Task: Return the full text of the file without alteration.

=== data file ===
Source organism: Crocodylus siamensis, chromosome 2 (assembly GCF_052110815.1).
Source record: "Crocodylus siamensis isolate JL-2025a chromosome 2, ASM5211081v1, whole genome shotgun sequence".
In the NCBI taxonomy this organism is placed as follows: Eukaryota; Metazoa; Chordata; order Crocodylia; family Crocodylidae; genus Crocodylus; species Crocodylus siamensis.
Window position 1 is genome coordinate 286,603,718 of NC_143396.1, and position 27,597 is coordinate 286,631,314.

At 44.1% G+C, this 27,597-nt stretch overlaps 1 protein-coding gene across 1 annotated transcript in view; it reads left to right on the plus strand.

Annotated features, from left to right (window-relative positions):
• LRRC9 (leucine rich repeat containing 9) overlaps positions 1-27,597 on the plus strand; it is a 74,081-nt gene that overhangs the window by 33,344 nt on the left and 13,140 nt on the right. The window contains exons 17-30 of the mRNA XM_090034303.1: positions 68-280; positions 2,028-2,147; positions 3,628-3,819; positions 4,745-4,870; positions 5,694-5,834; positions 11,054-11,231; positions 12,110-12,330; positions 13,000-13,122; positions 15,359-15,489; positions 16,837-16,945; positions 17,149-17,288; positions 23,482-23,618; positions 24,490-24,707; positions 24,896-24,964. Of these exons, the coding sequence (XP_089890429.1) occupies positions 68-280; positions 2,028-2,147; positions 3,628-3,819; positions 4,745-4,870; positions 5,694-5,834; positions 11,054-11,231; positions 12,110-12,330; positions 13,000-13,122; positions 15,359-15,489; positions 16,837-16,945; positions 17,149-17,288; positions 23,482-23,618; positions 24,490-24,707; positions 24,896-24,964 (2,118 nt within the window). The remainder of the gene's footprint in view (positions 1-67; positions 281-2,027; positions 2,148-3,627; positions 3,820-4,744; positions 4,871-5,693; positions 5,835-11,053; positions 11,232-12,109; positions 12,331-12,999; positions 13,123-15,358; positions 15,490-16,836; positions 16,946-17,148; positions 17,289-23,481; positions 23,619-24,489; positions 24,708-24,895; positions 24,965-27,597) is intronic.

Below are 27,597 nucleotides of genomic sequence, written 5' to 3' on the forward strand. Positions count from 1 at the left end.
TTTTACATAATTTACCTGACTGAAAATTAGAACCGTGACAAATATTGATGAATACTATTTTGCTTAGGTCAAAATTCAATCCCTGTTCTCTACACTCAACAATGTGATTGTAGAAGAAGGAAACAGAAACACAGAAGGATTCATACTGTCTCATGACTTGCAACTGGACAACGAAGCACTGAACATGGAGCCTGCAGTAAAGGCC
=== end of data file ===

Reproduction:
Source organism: Crocodylus siamensis, chromosome 2 (assembly GCF_052110815.1).
Source record: "Crocodylus siamensis isolate JL-2025a chromosome 2, ASM5211081v1, whole genome shotgun sequence".
In the NCBI taxonomy this organism is placed as follows: Eukaryota; Metazoa; Chordata; order Crocodylia; family Crocodylidae; genus Crocodylus; species Crocodylus siamensis.
Window position 1 is genome coordinate 286,603,718 of NC_143396.1, and position 27,597 is coordinate 286,631,314.

At 44.1% G+C, this 27,597-nt stretch overlaps 1 protein-coding gene across 1 annotated transcript in view; it reads left to right on the plus strand.

Annotated features, from left to right (window-relative positions):
• LRRC9 (leucine rich repeat containing 9) overlaps positions 1-27,597 on the plus strand; it is a 74,081-nt gene that overhangs the window by 33,344 nt on the left and 13,140 nt on the right. The window contains exons 17-30 of the mRNA XM_090034303.1: positions 68-280; positions 2,028-2,147; positions 3,628-3,819; positions 4,745-4,870; positions 5,694-5,834; positions 11,054-11,231; positions 12,110-12,330; positions 13,000-13,122; positions 15,359-15,489; positions 16,837-16,945; positions 17,149-17,288; positions 23,482-23,618; positions 24,490-24,707; positions 24,896-24,964. Of these exons, the coding sequence (XP_089890429.1) occupies positions 68-280; positions 2,028-2,147; positions 3,628-3,819; positions 4,745-4,870; positions 5,694-5,834; positions 11,054-11,231; positions 12,110-12,330; positions 13,000-13,122; positions 15,359-15,489; positions 16,837-16,945; positions 17,149-17,288; positions 23,482-23,618; positions 24,490-24,707; positions 24,896-24,964 (2,118 nt within the window). The remainder of the gene's footprint in view (positions 1-67; positions 281-2,027; positions 2,148-3,627; positions 3,820-4,744; positions 4,871-5,693; positions 5,835-11,053; positions 11,232-12,109; positions 12,331-12,999; positions 13,123-15,358; positions 15,490-16,836; positions 16,946-17,148; positions 17,289-23,481; positions 23,619-24,489; positions 24,708-24,895; positions 24,965-27,597) is intronic.

Below are 27,597 nucleotides of genomic sequence, written 5' to 3' on the forward strand. Positions count from 1 at the left end.
TTTTACATAATTTACCTGACTGAAAATTAGAACCGTGACAAATATTGATGAATACTATTTTGCTTAGGTCAAAATTCAATCCCTGTTCTCTACACTCAACAATGTGATTGTAGAAGAAGGAAACAGAAACACAGAAGGATTCATACTGTCTCATGACTTGCAACTGGACAACGAAGCACTGAACATGGAGCCTGCAGTAAAGGCC